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Hoffmann, R. A wiki for the life sciences where authorship matters. Nature Genetics (2008)

Colorectal carcinomas in mice lacking the catalytic subunit of PI(3)Kgamma.

Phosphoinositide-3-OH kinases (PI(3)Ks) constitute a family of evolutionarily conserved lipid kinases that regulate a vast array of fundamental cellular responses, including proliferation, transformation, differentiation and protection from apoptosis. PI(3)K-mediated activation of the cell survival kinase PKB/Akt, and negative regulation of PI(3)K signalling by the tumour suppressor PTEN (refs 3, 4) are key regulatory events in tumorigenesis. Thus, a model has arisen that PI(3)Ks promote development of cancers. Here we report that genetic inactivation of the p110gamma catalytic subunit of PI(3)Kgamma (ref. 8) leads to development of invasive colorectal adenocarcinomas in mice. In humans, p110gamma protein expression is lost in primary colorectal adenocarcinomas from patients and in colon cancer cell lines. Overexpression of wild-type or kinase-dead p110gamma in human colon cancer cells with mutations of the tumour suppressors APC and p53, or the oncogenes beta-catenin and Ki-ras, suppressed tumorigenesis. Thus, loss of p110gamma in mice leads to spontaneous, malignant epithelial tumours in the colorectum and p110gamma can block the growth of human colon cancer cells.[1]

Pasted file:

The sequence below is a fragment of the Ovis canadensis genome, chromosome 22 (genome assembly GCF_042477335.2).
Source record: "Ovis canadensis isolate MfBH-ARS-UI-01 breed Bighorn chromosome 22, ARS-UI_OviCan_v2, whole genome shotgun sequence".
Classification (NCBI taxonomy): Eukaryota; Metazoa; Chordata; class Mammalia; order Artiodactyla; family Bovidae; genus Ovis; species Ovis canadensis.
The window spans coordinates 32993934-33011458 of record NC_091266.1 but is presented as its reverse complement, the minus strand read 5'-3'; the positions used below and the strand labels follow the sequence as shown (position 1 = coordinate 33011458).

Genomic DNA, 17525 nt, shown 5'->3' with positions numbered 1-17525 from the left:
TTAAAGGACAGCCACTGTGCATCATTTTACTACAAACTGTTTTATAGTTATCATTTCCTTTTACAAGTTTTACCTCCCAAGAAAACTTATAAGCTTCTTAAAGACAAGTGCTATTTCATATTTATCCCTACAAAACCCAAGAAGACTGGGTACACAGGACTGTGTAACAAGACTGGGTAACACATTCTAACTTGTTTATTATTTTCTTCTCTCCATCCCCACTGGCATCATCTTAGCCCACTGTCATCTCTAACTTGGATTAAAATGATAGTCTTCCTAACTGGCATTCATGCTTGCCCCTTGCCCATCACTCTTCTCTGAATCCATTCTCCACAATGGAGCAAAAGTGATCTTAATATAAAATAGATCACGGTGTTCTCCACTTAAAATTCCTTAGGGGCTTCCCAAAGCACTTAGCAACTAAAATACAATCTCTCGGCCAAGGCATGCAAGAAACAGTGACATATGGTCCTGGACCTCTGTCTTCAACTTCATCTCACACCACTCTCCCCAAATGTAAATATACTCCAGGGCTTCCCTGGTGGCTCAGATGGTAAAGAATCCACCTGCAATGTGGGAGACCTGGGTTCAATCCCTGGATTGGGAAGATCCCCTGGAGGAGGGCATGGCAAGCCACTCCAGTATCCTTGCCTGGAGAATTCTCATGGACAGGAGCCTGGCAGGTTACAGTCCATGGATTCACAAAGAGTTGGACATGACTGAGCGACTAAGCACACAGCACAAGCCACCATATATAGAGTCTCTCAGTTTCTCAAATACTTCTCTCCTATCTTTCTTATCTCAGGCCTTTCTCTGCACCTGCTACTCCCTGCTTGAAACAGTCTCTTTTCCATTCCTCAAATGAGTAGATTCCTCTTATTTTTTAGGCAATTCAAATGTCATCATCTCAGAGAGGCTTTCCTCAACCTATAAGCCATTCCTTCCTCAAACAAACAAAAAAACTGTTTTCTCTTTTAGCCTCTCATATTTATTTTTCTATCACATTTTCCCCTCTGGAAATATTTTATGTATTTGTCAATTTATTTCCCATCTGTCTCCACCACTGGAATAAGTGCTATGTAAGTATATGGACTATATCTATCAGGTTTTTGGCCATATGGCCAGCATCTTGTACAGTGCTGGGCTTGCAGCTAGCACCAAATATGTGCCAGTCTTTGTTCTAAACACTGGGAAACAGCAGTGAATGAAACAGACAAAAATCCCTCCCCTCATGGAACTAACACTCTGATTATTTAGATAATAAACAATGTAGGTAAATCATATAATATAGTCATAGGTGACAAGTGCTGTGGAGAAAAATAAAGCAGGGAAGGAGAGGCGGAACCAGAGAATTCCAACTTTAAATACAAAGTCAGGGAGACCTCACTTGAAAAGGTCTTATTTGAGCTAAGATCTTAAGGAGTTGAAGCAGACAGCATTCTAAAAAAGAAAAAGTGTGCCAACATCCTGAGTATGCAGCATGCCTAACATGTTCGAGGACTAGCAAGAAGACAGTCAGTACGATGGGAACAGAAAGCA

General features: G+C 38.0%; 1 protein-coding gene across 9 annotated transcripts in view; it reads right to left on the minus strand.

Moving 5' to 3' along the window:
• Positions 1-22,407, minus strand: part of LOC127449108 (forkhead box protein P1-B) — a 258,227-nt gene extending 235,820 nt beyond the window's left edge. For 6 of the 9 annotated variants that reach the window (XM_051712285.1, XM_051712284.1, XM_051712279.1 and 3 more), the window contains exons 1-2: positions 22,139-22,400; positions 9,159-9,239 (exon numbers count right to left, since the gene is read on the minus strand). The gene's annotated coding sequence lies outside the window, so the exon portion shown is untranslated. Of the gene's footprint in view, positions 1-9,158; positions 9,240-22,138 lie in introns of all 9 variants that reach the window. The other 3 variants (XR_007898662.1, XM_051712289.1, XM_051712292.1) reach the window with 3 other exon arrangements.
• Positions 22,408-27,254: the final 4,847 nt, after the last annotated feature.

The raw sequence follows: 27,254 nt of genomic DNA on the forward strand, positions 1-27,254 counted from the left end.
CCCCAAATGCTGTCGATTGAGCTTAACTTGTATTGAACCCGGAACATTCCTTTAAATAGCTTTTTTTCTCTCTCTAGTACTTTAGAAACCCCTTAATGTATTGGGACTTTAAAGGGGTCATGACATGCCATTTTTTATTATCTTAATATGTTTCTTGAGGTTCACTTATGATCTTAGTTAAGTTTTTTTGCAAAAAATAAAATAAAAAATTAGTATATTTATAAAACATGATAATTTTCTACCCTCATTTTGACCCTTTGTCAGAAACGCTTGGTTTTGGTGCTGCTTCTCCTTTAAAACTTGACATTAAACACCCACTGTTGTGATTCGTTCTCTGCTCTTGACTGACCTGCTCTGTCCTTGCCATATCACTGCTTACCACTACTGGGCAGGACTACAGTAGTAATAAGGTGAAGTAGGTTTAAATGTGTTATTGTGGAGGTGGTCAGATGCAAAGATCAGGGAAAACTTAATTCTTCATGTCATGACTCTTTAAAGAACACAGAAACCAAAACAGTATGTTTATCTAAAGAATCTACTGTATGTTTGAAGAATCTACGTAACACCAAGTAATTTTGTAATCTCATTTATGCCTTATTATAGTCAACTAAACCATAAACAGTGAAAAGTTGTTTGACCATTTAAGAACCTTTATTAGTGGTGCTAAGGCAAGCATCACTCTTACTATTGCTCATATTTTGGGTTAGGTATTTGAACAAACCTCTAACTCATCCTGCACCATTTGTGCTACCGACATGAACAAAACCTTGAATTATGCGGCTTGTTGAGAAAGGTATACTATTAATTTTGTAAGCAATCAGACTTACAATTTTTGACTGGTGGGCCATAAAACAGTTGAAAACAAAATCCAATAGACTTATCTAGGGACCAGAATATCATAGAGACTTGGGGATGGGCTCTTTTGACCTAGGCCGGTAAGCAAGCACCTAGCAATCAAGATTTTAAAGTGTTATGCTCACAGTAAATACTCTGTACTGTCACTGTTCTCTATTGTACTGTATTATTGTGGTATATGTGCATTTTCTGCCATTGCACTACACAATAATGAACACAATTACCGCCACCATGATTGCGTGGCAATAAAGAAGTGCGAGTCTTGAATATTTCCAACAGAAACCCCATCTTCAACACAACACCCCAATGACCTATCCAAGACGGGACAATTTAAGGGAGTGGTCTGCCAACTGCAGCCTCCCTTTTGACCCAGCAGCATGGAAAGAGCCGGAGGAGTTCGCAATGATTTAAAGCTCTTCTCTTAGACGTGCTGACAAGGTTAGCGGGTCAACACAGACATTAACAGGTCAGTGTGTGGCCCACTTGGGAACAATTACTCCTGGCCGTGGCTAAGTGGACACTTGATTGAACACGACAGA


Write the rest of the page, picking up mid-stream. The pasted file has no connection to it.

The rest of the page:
1. Colorectal carcinomas in mice lacking the catalytic subunit of PI(3)Kgamma. Sasaki, T., Irie-Sasaki, J., Horie, Y., Bachmaier, K., Fata, J.E., Li, M., Suzuki, A., Bouchard, D., Ho, A., Redston, M., Gallinger, S., Khokha, R., Mak, T.W., Hawkins, P.T., Stephens, L., Scherer, S.W., Tsao, M., Penninger, J.M. Nature (2000) [Pubmed]
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